The committee having discharged their duty,
The Governor appeared and delivered the following message:

GOVERNOR'S MESSAGE. Gentlemen of the Legislative Assembly :

The people of Nebraska have confided to you the important trust of enacting such laws for the protection of their rights and interests as the exigencies of the times and the circumstances by which we are surrounded demand.

The only law under which crime can be punished in this Territory, is the Common Law of England. All other criminal laws have been abolished by the Act of a previous Legislature. The Common Law of England is so uncertain and doubtful in reference to every proceeding and offence, and its punishment, that every point will have to be adjudicated before even the courts can tell what the law is.

Thus, while serious doubts have been entertained as to whether some offences can be punished at all under that law, it has been clear that perjury, forgeries, and all offences designated as felonies, are punishable with death ; a penalty which renders the strict administration of that law repugnant to our ideas of justice and humanity, and inapplicable to the age and country in which we live.

Almost all the States of the Union have adopted criminal laws, making the punishment for crime in most cases different from what they were at common law, clearly defining crimes and the penalties. And with their examples before us, it is not a difficult matter to perfect and adopt a Criminal Code for this Territory, which shall at once provide for the just and certain punishment of all offenders.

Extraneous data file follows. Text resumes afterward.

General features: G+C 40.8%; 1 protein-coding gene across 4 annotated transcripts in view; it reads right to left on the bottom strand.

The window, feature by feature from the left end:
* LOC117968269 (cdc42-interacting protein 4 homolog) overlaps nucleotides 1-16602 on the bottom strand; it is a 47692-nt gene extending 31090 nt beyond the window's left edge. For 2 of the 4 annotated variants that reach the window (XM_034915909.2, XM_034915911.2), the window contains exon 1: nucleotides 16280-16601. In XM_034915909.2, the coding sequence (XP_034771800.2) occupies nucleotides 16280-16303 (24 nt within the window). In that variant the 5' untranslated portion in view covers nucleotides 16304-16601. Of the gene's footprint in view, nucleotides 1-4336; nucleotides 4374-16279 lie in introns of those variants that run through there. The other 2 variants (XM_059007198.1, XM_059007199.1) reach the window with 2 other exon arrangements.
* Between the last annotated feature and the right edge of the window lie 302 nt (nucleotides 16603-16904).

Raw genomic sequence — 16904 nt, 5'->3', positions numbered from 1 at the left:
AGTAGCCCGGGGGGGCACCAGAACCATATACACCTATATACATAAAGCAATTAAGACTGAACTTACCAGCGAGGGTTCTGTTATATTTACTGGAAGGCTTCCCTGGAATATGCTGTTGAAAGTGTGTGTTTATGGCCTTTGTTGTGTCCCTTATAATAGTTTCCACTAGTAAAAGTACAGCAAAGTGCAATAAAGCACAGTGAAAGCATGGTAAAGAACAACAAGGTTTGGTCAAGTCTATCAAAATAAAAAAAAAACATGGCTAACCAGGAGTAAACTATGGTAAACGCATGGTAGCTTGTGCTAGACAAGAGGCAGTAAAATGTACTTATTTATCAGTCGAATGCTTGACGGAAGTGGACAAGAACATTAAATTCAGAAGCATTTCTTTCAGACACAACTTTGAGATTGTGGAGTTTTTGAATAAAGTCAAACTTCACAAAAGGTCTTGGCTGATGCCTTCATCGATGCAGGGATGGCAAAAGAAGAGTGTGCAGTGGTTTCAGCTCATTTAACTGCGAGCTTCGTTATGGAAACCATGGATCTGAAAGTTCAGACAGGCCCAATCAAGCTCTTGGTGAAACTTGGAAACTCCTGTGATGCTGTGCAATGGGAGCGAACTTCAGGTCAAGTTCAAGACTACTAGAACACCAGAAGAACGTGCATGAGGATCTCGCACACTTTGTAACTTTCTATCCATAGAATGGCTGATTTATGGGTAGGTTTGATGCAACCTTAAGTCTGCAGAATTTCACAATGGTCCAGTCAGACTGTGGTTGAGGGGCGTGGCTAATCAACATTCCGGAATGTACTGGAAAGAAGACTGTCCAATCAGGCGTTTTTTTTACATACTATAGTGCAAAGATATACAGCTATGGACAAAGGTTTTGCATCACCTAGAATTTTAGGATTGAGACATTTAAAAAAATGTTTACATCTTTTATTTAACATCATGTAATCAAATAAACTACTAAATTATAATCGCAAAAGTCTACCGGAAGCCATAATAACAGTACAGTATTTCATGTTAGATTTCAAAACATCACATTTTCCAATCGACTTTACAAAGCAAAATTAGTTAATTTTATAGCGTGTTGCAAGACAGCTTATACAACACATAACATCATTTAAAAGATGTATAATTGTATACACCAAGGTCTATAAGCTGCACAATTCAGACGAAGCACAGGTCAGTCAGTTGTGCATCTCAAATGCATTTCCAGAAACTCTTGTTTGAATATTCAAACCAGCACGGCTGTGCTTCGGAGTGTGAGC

Having thus briefly called your attention to the important necessitý of enacting a wholesome and judicious system of criminal laws, I desire in the same connection to call your attention to the necessity of passing laws clearly defining the jurisdiction and duties of Justices of the Peace, Constables, and other officers of the Territory. It is impossible to have the laws administered by inferior officers unless their duties and jurisdiction are clearly defined by statute laws. Each memWEDNESDAY, Sept. 22, 1858. House met pursuant to adjournment. Prayer by Rev. Gaylord. Journal of yesterday read and approved.

Mr. Collier moved that a Committee of Three be appointed to inform the Council that the House had organized, and to invite that body to take seats in the Hall of the House, in order to hear any communication from the Executive.

Carried.